You’re in the office seeing a patient, and take a look at the vitals. Blood pressure 190/110. Being the diligent physician you are, you recheck the blood pressure manually, in both arms, after having the patient relax in a quiet room for 5 minutes. 190/110. There are no symptoms. What do you do? The situation I just described is known as hypertensive urgency, which is a systolic pressure over 180 or a diastolic pressure over 110 without any evidence of end-organ damage. And what to do with patients in this situation is a clinical grey area that, thanks to a manuscript appearing in JAMA Internal Medicine, may finally be seeing the light of day.
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The study, out of the Cleveland Clinic, gives us some really important data. Here’s how it was done. The researchers identified everyone in that Healthcare system who had an outpatient visit with hypertensive urgency over a 6-year time frame. Of over 1 million visits – just under 60,000, about 5% - had blood pressures consistent with hypertensive urgency. Now, some of those individuals were sent to the hospital for evaluation, the rest were sent home. What percent do you think went to the hospital?
If you answered “less than 1%”, you’re spot on and a way better guesser than I am. I actually assumed the rate would be much higher. Now, how can we evaluate whether sending someone to the hospital is the “right” move. And let’s not fall into the assumption that sending someone to the hospital is a “safe” option. Those of us who work in hospitals will quickly disabuse anyone of that notion.
The problem is that those who got sent to the hospital were doing worse than those who got sent home. They had higher blood pressures in the “urgency” range, with a mean systolic of 198 compared to 182 in those sent home.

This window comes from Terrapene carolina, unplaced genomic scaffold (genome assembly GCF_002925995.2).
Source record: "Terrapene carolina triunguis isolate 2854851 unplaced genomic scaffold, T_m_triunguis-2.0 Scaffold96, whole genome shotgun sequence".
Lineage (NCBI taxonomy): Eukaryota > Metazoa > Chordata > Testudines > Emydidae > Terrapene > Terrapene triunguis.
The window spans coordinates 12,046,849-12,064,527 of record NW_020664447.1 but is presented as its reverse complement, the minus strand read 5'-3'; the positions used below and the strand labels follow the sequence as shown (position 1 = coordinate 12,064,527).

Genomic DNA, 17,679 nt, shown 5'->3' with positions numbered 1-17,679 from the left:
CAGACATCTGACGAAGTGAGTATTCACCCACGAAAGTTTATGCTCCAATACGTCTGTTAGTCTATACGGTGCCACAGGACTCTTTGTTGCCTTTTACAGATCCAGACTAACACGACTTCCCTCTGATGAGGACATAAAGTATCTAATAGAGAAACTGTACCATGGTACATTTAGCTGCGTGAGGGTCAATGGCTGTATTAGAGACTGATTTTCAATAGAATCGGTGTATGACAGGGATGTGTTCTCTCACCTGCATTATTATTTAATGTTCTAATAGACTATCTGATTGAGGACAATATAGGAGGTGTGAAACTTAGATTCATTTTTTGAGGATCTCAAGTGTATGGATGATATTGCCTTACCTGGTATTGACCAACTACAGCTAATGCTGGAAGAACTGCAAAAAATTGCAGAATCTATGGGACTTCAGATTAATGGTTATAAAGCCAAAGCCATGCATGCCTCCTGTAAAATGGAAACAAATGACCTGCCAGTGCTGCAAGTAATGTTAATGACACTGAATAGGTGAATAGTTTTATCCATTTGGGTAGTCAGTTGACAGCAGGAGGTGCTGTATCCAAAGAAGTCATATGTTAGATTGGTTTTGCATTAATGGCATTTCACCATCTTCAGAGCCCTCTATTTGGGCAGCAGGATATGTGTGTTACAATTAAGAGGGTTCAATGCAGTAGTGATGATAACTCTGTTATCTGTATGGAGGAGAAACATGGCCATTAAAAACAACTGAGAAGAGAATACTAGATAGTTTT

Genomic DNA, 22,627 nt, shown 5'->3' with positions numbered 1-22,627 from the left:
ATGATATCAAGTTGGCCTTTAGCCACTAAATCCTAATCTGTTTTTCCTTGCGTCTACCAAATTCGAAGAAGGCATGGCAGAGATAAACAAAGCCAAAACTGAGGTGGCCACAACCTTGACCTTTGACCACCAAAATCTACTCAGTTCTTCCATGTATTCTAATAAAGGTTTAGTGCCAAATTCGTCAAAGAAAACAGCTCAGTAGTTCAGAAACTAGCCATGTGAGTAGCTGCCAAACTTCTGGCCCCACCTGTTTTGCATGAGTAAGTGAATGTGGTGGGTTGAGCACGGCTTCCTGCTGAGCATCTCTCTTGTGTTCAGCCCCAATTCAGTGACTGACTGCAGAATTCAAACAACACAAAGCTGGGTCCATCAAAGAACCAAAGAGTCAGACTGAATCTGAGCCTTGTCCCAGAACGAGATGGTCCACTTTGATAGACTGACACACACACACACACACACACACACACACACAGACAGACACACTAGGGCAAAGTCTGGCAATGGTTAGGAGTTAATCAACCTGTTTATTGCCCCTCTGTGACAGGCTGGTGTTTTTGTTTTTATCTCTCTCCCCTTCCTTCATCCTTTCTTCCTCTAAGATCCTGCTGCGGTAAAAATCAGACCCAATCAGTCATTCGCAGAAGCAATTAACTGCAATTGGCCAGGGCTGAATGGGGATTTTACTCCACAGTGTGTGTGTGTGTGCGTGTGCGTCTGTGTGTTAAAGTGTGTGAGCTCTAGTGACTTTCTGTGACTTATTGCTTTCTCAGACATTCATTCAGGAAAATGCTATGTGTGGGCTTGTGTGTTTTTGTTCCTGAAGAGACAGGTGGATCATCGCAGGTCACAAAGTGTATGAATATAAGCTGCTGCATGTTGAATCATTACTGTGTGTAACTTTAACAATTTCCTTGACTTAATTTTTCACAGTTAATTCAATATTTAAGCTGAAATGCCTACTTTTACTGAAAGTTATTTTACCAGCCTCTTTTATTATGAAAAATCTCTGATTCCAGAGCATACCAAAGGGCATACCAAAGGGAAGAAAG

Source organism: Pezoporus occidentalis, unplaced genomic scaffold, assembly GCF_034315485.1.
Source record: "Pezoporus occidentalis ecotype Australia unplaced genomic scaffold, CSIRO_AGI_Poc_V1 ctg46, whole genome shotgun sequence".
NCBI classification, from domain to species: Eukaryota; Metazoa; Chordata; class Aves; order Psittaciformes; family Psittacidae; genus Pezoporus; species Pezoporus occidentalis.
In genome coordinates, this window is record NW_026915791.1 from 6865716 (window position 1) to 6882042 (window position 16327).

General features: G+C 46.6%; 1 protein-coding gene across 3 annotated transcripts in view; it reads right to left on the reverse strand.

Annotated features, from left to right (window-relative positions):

To create a fair assessment of the effects of sending someone to the hospital, the authors performed a propensity-score match. Basically, they matched the people who got sent to the hospital with people of similar characteristics that didn't. Comparing the matched groups, they found… nothing.
No increased risk of major adverse cardiovascular events. In other words, the people sent home weren’t having strokes during the car ride.
A curious finding
One thing I did note was that those sent to the hospital were much more likely to have a hospital admission sometime in the next 8 – 30 days compared to those who got to go home. This either means that some bad stuff happens in that initial hospital referral that leads them to bounce back later in the month or, and I’m favoring this interpretation here, the propensity match didn’t catch some factors that predisposed the hospitalized people to hospitalization in general – factors like socioeconomic status, for instance. If that’s true, then we’d actually expect the hospitalized group to do worse than their controls. The fact that they didn’t may argue that the hospital actually did something beneficial. But we are way down the causality rabbit hole here.
In the end I take home two things from this study. First, the shockingly low rate of referral to hospital for hypertensive urgency. Seriously – is this just a Cleveland Clinic thing? Feel free to let me know in the comments. And two – that for the right patient, a dedicated outpatient physician can probably do just as much good as a costly trip to the ED.